Fungus Blights Nation’s Basil Crop
Basil downy mildew first surfaced in the U.S. around 2007 and is slowly but surely ruining the herb at spots across the country. Hardest hit areas are on the East Coast but it also has been found as far west as California.
For growers, the fungus can be devastating.
"We destroyed all our crop this year," said Francesco DeBaggio of DeBaggio's Herb Farm in Chantilly, Va. "We killed about 6,000 plants, or about $18,000 worth of plants."
DeBaggio said he first noticed it in May and didn't realize what it was. Once he determined it was downy mildew he decided to destroy his crop.
"It's huge for us," he said. "We're small so it's fairly significant. We would have sold 100 percent of those that were destroyed."
Basil is a commonly used to make pesto and tomato sauce and is a popular ingredient in Italian and Thai recipes. It's also often used in salads or sprinkled on tomatoes.
Margaret McGrath, an associate professor of plant pathology at Cornell University, said the fungus is likely more of a problem for home gardeners and herb farmers who may not have access to fungicides that are available to larger commercial growers.
"We think it's moving around each year, surviving over the winter and then moving north during the summer," McGrath said.
The relatively recent emergence of the fungus means many growers don't know about it, McGrath said.
"If you don't know what you have, you may not be responding correctly," she said.
In some cases, growers may think the yellowing leaves indicate the plant needs more fertilizer.
"And that's not going to help at all," McGrath said.
She said areas of shade and high humidity seem to be more susceptible to the fungus and that gardeners can help control it by spacing the plants further apart and planting them in areas that get more sun.
It is carried by spores that travel through the air, which means "it has the potential to go almost anywhere," McGrath said.
The spores are a gray or purplish color. Affected leaves begin to yellow but quickly turn brown before they die, McGrath said.
Downy mildew fungi have been around for years, with different forms affecting different plants and vegetables, but the downy mildew affecting basil is new, McGrath said.
It takes about two weeks from the time the plant is infected to when the fungus first appears, and DeBaggio said that means some growers may be selling infected plants without knowing it.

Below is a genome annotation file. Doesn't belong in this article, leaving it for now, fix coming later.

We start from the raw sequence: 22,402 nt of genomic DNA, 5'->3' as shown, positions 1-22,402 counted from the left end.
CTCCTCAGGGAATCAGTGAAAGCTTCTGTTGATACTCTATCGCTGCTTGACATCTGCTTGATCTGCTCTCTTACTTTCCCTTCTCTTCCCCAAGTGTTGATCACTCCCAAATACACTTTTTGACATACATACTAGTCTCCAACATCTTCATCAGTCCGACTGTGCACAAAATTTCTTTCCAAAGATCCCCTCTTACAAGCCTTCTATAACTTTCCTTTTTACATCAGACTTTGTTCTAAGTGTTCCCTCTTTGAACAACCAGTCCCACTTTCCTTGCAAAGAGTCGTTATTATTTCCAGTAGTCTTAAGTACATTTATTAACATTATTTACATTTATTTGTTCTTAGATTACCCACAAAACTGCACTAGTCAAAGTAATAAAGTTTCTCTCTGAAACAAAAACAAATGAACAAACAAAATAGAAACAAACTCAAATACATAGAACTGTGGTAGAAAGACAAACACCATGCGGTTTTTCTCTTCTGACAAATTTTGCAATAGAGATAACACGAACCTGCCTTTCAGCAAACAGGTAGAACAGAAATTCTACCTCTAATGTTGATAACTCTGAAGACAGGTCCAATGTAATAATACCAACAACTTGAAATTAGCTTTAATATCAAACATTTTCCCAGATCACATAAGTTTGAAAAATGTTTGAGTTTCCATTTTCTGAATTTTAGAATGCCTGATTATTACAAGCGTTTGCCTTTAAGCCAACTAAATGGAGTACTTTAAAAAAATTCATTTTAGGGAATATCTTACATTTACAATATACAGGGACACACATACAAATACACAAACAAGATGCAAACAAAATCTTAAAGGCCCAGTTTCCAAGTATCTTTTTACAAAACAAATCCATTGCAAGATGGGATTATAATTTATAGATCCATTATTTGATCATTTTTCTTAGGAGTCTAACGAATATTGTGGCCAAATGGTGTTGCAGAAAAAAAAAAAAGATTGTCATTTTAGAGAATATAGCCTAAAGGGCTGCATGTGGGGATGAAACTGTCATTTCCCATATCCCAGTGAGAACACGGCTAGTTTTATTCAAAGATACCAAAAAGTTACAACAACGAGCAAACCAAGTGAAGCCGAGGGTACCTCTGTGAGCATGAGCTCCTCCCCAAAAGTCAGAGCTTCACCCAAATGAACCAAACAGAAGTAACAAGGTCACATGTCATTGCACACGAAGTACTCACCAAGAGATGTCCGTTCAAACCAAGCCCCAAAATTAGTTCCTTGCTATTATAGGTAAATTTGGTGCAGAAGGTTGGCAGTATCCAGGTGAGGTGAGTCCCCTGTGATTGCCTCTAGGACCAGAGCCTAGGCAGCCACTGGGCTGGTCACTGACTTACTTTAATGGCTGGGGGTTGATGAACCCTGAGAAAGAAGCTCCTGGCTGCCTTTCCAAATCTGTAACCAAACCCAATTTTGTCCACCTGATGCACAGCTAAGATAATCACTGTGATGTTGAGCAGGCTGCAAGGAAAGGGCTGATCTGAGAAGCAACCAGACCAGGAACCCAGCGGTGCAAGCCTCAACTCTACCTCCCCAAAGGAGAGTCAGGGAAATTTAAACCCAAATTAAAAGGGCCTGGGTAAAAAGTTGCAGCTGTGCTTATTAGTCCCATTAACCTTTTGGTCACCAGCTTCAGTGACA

"They can't see it until it's too late and that plays a huge role in keeping the disease from being controlled better," DeBaggio said.
Margie Pikarsky, owner of the organic Bee Heaven Farm in Redland, Fla., said she has had problems growing basil since 2008. Until she recently heard of the fungus, she didn't know it was to blame for her failed crop.
At first she and other farmers thought there was a problem with the seed. The next year she blamed cold weather. She switched seed sources and the weather warmed but the herb still would not grow.
"We had no way of confirming any (cause of the problem), all we knew was we had no basil," Pikarsky said.
The fungus, which poses no risk to human health, could have the biggest impact on the market for fresh cut basil.
"When you harvest it and turn it into pesto, no harm no foul because no one will know the difference," DeBaggio said. "When you sell leaves that aren't possibly green -- I can't sell something that's imperfect. If there is any visible damage, it reduces the potential it can be sold."
So far, McGrath said the problem isn't so bad that it has cut into supplies or caused prices to rise.
George Ball, chief executive officer of Warminster, Pa.-based Burpee Seeds, said it's important for people to realize the blight is manageable if precautions are taken, such as spreading plants out and putting them in sunnier locations.
Ball also said there are some varieties of basil, such as purple ruffles basil, that appear to be more resistant to the fungus.
"Try darker leaf varieties," he said.
McGrath agreed that some darker leaf and spice varieties have had less disease in variety comparisons.
For DeBaggio, who grows some specialty varieties, the fungus raises concerns about next year's crop. And he's decided against trying to grow more basil this year.
"We're just not going to take any chances," he said. "To have another season like this, that would put us out of business. We couldn't survive that again.
"Once you ruin your reputation, you can't get it back."
Associated Press writer Annie Greenberg contributed to this story from Miami.